Adam Driver and John David Washington in BlacKkKlansman
Two political films got standing ovations at their Cannes premieres this week. In the case of Spike Lee, it was entirely deserved, but for Eva Husson, entirely not.
Spike Lee nailed it in BlacKkKlansman, based on a true story about a black undercover cop who infiltrated the Ku Klux Klan in the 1970s. The film leaves no doubt about its political purpose when it opens with Alec Baldwin (aka Donald Trump on Saturday Night Live) recording a white supremacist speech over infamous clips from pro-slavery blockbusters Birth of a Nation (1916) and Gone With the Wind (1939).
BlacKkKlansman unfolds with mordant humour. Ron Stallworth (John David Washington, of HBO’s Ballers) is the first and only black cop in the Colorado Springs police department, fielding racial slurs from fellow officers. Once he joins the intelligence unit, he spouts these same slurs himself — on the phone to the KKK, at the number he got from a newspaper ad. He charms local leaders and even David Duke (Topher Grace, brilliant as a clueless, pompous bureaucrat), KKK’s Grand Wizard and National Director. Soon he is invited to visit and he recruits a Jewish cop, Flip Zimmerman (Adam Driver), to impersonate him to the KKK. The two keep the illusion going by aligning their speaking styles in a hilarious scene where Flip learns jive from Ron.
Lee draws on Blaxploitation cinema for the look and feel of the picture, especially where black characters and gatherings are concerned. Cinematographer Chayse Irvin, who also worked on Beyoncé’s Lemonade, reproduces 1970s split screens and sharp angles. For his first undercover assignment, Ron infiltrates a black student meeting with Kwame Ture (aka Stokely Carmichael) at the time the leader of the All-African People’s Revolutionary Party (Corey Hawkins). Ron blends right in, fooling even the sharp Colorado State Black Student Union president Patrice Dumas (Laura Harrier), who despises cops and calls them “pigs.” The two, in matching afros and black leather, later meet up to debate the virtues of Coffy and Shaft. Spike Lee includes the original movie posters to illustrate their debates.
Against Ron’s report, CSPD takes Ture’s “revolutionary war” speech for an actual threat. In fact, it is the KKK’s racist banter that denotes future violence. The chapter plots a bomb attack against black students, while Flip narrowly escapes being shot when local member Felix, gun in hand, demands he take a “Jew-detector” test.
Indeed, BlacKkKlansman abounds in what some contemporary critics may call “triggering” historical violent language and imagery. The audience is invited to laugh at a black cop spouting white hate speech — and it did at Cannes. A veteran Civil Rights activist (Harry Belafonte, no stranger to Civil Rights protests himself) tells black students in detail about the lynching of Jesse Washington in 1916, inspired, he says, by Birth of a Nation. As he talks, black students hold up to the audience blown-up photographs of the torture and murder. After the lynching, he says, these pictures were sold as postcards.
Shocking as they are, these words and images keep Americans from forgetting the long history of white hate in the United States. “I want the hate to be verbalized,” explained Spike Lee when asked at a press conference whether the use of so many racist insults defeats the purpose of an anti-racist film. The value of his choice becomes clear in the end with actual news footage of white supremacist violence at Charlottesville, and the real David Duke thanking President Trump for his support. BlacKkKlansman will come out in the U.S. on the anniversary of Charlottesville.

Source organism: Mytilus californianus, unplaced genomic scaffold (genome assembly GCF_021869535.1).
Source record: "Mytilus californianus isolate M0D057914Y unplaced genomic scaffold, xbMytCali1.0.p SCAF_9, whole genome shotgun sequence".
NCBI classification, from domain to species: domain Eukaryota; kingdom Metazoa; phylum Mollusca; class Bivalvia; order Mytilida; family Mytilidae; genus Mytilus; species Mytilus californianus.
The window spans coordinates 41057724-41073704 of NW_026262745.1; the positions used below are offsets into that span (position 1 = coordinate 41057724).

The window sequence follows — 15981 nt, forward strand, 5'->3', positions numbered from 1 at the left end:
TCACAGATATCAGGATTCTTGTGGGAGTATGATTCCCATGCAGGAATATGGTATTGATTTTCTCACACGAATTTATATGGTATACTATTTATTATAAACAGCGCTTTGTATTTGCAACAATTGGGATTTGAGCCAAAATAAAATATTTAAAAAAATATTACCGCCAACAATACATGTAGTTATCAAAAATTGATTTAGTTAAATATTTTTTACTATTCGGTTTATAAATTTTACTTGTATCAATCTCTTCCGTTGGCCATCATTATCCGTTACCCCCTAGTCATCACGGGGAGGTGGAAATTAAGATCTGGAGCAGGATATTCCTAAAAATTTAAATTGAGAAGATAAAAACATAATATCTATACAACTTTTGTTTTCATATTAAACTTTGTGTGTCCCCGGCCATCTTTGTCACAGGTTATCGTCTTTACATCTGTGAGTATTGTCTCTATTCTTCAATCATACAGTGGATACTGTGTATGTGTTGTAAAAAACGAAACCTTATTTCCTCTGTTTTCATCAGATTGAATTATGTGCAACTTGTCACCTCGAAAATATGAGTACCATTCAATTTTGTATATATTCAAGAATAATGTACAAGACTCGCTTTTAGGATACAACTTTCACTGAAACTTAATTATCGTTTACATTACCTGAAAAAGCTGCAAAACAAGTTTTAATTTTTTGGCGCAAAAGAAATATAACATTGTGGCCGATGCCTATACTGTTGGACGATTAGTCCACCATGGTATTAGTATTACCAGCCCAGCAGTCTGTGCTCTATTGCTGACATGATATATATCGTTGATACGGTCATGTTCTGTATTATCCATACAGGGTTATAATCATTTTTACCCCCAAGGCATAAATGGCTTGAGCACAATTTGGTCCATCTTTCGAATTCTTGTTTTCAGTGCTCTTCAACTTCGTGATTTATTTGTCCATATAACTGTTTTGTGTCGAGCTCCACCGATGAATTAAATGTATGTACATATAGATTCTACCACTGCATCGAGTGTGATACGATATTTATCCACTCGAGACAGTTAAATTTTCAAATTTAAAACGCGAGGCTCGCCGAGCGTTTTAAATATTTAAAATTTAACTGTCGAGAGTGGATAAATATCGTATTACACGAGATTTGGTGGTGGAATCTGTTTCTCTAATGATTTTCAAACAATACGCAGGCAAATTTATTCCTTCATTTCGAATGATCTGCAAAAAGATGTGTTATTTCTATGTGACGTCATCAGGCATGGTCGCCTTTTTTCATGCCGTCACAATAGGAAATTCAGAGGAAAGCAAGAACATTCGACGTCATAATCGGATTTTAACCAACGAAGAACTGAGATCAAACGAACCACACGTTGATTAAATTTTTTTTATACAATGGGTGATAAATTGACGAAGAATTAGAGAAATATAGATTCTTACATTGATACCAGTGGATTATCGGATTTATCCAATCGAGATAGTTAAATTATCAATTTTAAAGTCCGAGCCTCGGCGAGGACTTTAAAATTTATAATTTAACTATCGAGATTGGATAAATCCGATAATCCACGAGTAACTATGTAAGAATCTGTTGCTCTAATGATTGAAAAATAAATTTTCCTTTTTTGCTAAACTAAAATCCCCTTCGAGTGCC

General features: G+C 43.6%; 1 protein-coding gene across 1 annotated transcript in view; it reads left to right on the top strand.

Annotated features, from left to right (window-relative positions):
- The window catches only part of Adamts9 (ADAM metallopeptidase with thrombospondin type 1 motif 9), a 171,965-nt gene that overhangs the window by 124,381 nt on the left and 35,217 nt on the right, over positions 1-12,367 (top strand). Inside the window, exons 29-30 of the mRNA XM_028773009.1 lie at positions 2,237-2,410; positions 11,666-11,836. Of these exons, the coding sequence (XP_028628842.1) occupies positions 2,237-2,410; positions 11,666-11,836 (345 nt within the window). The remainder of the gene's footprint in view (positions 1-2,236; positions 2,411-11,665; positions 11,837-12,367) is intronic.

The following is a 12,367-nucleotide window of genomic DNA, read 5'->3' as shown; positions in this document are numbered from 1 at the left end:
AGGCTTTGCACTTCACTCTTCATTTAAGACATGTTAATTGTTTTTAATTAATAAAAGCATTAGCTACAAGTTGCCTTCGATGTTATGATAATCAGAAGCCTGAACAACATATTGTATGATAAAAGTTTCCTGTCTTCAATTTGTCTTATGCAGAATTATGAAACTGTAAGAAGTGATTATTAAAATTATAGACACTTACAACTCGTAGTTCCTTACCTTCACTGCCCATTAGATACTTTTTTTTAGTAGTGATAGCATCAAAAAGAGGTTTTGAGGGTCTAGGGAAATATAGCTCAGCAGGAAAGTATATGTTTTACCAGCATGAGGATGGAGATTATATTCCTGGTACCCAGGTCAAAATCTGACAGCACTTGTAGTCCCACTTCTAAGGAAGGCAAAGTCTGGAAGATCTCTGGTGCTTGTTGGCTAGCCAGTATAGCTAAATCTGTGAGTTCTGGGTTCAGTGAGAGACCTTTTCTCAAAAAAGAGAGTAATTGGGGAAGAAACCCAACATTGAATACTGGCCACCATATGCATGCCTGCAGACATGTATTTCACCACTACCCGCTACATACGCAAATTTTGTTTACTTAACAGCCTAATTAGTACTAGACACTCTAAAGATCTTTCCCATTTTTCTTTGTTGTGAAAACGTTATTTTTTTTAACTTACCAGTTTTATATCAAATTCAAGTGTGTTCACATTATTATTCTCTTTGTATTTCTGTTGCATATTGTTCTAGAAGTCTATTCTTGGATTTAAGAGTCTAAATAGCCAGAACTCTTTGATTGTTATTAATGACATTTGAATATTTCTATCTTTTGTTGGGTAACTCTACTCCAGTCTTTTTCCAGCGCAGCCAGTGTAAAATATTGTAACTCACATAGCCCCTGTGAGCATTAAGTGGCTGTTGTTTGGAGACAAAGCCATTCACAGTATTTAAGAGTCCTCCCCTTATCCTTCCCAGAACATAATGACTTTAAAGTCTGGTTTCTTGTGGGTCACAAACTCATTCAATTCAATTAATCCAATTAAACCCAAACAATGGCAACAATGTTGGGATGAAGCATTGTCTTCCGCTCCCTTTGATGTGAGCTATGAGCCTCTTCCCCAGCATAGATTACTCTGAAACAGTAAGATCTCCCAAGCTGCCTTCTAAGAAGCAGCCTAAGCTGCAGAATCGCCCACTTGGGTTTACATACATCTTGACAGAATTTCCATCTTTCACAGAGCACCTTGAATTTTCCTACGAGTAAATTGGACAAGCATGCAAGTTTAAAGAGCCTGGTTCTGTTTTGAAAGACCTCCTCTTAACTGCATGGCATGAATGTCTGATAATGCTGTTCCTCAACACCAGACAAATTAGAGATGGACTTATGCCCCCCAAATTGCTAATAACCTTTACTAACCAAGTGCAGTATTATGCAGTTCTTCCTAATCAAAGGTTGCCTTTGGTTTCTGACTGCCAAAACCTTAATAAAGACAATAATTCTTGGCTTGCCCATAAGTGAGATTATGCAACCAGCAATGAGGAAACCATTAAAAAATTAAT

Girls of the Sun
Conversely, Eva Husson’s Girls of the Sun fails because it presents a real conflict as a universal tale. Bahar (Golshifteh Farahani, made up to look more stunning for this combatant role than she was for civilian Patterson, which competed at Cannes last year) formerly practised law, but now leads (with Marxist slogans) a female battalion of former captives within the Kurdish army. Bahar’s story represents the fate of all women in her battalion: the Islamic State kidnaps her, kills her husband and steals her son. She is enslaved, raped and abused, then escapes in a daring caper. Desperate to find her son, Bahar joins the Kurds and convinces her commander to let her take back her home city. She believes her son is there, being trained as a soldier. Why and how did Kurdish forces came together? Why are the Kurds so keen on the American-led “coalition” coming to help? These are political questions a woman soldier and a woman director, apparently, do not care about.
The story of the battalion is real. Husson drew heavily on an informative and compassionate documentary, Surrounded by ISIS by Xavier Muntz, about Yazidi women fighting the Islamic State in Iraq. Husson conducted several interviews with Muntz for her project. Yet Girls of the Sun never identifies women fighters as Yazidis, or gives a hint of their non-Islamic religious beliefs, which made them a target for ISIS. They don’t even have a chance to tell their own story. It unfolds through the eyes of French female war reporter Mathilde (Emmanuelle Bercot), who takes up much screen time crying, phoning her daughter and gazing into stunning desert landscapes, accompanied by a dramatic western orchestral score.
It is unfortunate that Cannes used such a textbook example of neocolonial hubris to celebrate women’s cinema. Eighty-two women filmmakers, including Ava DuVernay and Agnes Varda, attended the Girls of the Sun premiere to support a woman director and to protest against a male-dominated industry. The audience at the premiere gave an extended ovation at the end. At the press screening next door, a Kurdish journalist walked out in the middle of the film, and in the end a Spanish critic screamed: “Immoral!” He was right. ■